Information on the history of PAD was obtained from clinical records or patient interviews. In addition, data on age, sex, medication usage, past medical history and other coronary risk factors were routinely collected during stress MPI. The following were considered possible cardiovascular risk factors: cigarette smoking (current and past), history of hypertension, diabetes, hyperlipidaemia, or CKD; or a history of CAD in a first-degree relative (aged <55 years for men and <65 years for women). Hypertension was defined as systolic blood pressure >140 mmHg, diastolic blood pressure >90 mmHg or current treatment with antihypertensive medications. Diabetes was defined as fasting blood glucose >126 mg/dL, glycosylated haemoglobin >6.5% (based on the National Glycohemoglobin Standardization Program definition) or current treatment with insulin or oral anti-diabetic medications. Hyperlipidaemia was defined as the presence of hypercholesterolaemia (total cholesterol >220 mg/dL), hypertriglyceridaemia (serum triglyceride >150 mg/dL) or current lipid-lowering therapy. CKD was defined according to the National Kidney Foundation criteria [23] as an eGFR of < 60 mL/min/1.73 m² or persistent proteinuria for at least 3 months. Advanced CKD was defined as confirmed (2 consecutive measurements =3 months apart) eGFR = 30 mL/min/1.73 m² (Stage IV to V of CKD) and haemodialysis for =1 month. The LVEF was measured by motionmode echocardiography within 1 month of stress MPI.

Stress MPI

Exercise or pharmacological stress tests were performed. Cardiac medications and caffeine ingestion were stopped for 1 day before the examination. All exercise tests were performed using a treadmill; no patient underwent ergometer exercise stress testing. The treadmill exercise test (Bruce protocol) was considered adequate if patients achieved 85% of the maximum predicted heart rate or developed chest pain. Patients with limited exercise capacity (who failed to achieve 85% of the predicted heart rate during the treadmill test) underwent a pharmacological stress test using intravenous adenosine infusion. Adenosine and thallium-201 were administered in different arms. An automated infusion pump was used to deliver intravenous adenosine (0.120 mg/kg/min) over 6 min. Thallium-201 (111 MBq; Fujifilm RI Pharma Co., Ltd., Tokyo, Japan) was injected into a peripheral vein either 1 min before cessation of the treadmill stress test or 3 min after initiation of adenosine infusion.

All myocardial perfusion SPECT data were acquired using a 3-headed gamma camera (MS-3; Siemens, Chicago, IL, USA) equipped with a low-energy cardiofocal collimator and a computer interface (ICON; Siemens, Chicago, IL, USA). Stress SPECT was performed 10 after stress testing, and resting SPECT was performed 4 after MPI. In total, 90 projections were obtained for 20 s each in 4/360° intervals and stored on 64 × 64 matrices. A 15% symmetrical energy window centred on the 70 keV peak was used. Tomographic reconstruction was performed by the standard filtered back-projection technique using a Butterworth filter with a cut-off frequency of 0.5 cycles/pixel, and an order of 5. No correction was made for attenuation or scatter.

SPECT images were reoriented along the short horizontal and vertical long axes for analysis. SPECT data analysis was performed on the basis of agreement between at least two experienced nuclear medicine physicians (T.F. and M.M). Defects were classified as reversible (including partially reversible) or fixed (irreversible). SPECT images were assessed to determine the presence, location and severity of any perfusion defect. Observers assessed SPECT images visually and did not use software applications. The left ventricle was divided into 17 segments, each of which was assigned a score using a 5-point scoring system (0 = normal, 1 = mildly reduced, 2 = moderately reduced, 3 = severely reduced and 4 = uptake absent). The following scores were calculated: the Summed Score at Stress (SSS) which showed myocardial ischaemia and MI; the summed score at rest Summed Rest Score (SRS) which showed MI and prolonged myocardial ischaemia [24] and the difference between the Stress and rest Scores (SDS), which showed myocardial ischaemia. As demonstrated in previous studies, based on an excellent cardiovascular prognosis, an SSS of <4 was considered to be normal [12,25,26].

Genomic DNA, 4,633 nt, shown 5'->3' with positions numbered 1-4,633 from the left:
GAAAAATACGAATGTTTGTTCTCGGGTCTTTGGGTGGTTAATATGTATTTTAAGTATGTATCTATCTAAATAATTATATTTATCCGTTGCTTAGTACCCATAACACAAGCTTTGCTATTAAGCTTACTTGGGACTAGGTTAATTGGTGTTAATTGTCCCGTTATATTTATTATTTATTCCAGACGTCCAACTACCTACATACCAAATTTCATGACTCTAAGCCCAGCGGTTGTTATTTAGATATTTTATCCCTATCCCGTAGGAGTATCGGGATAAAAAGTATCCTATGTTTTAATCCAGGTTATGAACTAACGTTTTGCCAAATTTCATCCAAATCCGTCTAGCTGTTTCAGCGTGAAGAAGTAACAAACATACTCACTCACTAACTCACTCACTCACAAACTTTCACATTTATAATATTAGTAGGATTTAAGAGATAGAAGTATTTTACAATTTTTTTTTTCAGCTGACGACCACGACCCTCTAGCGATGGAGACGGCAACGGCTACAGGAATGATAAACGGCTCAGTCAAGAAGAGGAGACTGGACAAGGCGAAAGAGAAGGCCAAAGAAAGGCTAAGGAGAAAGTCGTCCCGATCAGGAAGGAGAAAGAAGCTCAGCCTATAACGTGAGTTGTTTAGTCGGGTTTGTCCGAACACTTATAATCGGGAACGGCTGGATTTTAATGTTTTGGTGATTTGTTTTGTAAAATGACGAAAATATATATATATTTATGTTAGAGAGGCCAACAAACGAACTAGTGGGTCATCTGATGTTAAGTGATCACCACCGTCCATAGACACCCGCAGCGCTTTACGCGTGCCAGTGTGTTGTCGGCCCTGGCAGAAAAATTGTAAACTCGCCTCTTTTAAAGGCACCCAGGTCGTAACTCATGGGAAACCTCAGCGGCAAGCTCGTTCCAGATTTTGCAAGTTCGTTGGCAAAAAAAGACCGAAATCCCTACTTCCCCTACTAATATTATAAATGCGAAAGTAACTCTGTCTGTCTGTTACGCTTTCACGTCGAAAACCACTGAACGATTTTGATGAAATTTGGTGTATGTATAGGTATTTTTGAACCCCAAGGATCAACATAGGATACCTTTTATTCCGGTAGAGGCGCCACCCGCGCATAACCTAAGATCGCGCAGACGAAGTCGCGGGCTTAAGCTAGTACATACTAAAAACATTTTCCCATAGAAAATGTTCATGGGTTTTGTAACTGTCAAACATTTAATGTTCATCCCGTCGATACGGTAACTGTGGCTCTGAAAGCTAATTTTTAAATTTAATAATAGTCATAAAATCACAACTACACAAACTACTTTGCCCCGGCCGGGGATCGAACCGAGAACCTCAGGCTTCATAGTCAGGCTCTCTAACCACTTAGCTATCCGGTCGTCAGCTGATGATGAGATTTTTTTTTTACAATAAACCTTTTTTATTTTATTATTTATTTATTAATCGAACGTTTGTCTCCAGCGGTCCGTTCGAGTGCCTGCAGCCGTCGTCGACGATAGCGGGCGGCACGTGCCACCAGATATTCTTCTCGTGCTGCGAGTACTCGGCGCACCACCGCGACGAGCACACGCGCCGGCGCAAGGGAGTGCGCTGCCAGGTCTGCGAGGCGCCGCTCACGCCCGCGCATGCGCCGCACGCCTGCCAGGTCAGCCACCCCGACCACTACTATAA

Endpoints and follow-up

Follow-up commenced after the assessment of clinical information and stress MPI. Cardiovascular events considered as endpoints were cardiac death, nonfatal MI and Braunwald class III unstable angina requiring hospitalisation. Cardiac deaths included sudden death, fatal MI and death due to heart failure or death due to arrhythmia. Sudden death was defined as witnessed cardiac arrest, death within 1 h of onset of acute symptoms or unexpected death in people who had been considered well for the previous 24 h. Braunwald class III unstable angina was defined as acute angina at rest within 48 h of onset. Patients were regularly followed up for a mean duration of 31 ± 21 months (range, 1–65 months).

Statistical analysis

Continuous variables are presented as mean ± standard deviation, and categorical variables are presented as observed number of patients (percentage). To compare patient characteristics between groups, the Mann–Whitney U test was used for continuous variables, and Fisher’s exact test was used for categorical variables. Cox regression hazard analysis was used to assess the possible risk factors. Kaplan–Meier event-free curves were generated, and the risks of endpoints were compared between patient groups using logrank tests. Statistical analyses were performed using SPSS statistical software (SPSS Incorporated, Chicago, Illinois, USA). A P value <0.05 was considered statistically significant.

Results and Discussion

Patient characteristics

Table 1 summarizes patient characteristics and compares the results of patients who developed cardiovascular events with those of patients who did not. The frequency of advanced CKD, a familial history of CAD and a history of CAD were significantly higher in patients who developed cardiovascular events. Patients who developed cardiovascular events had lower LVEFs on echocardiography. Regarding stress MPI results, SSS and SRS were significantly higher in patients who developed cardiovascular events.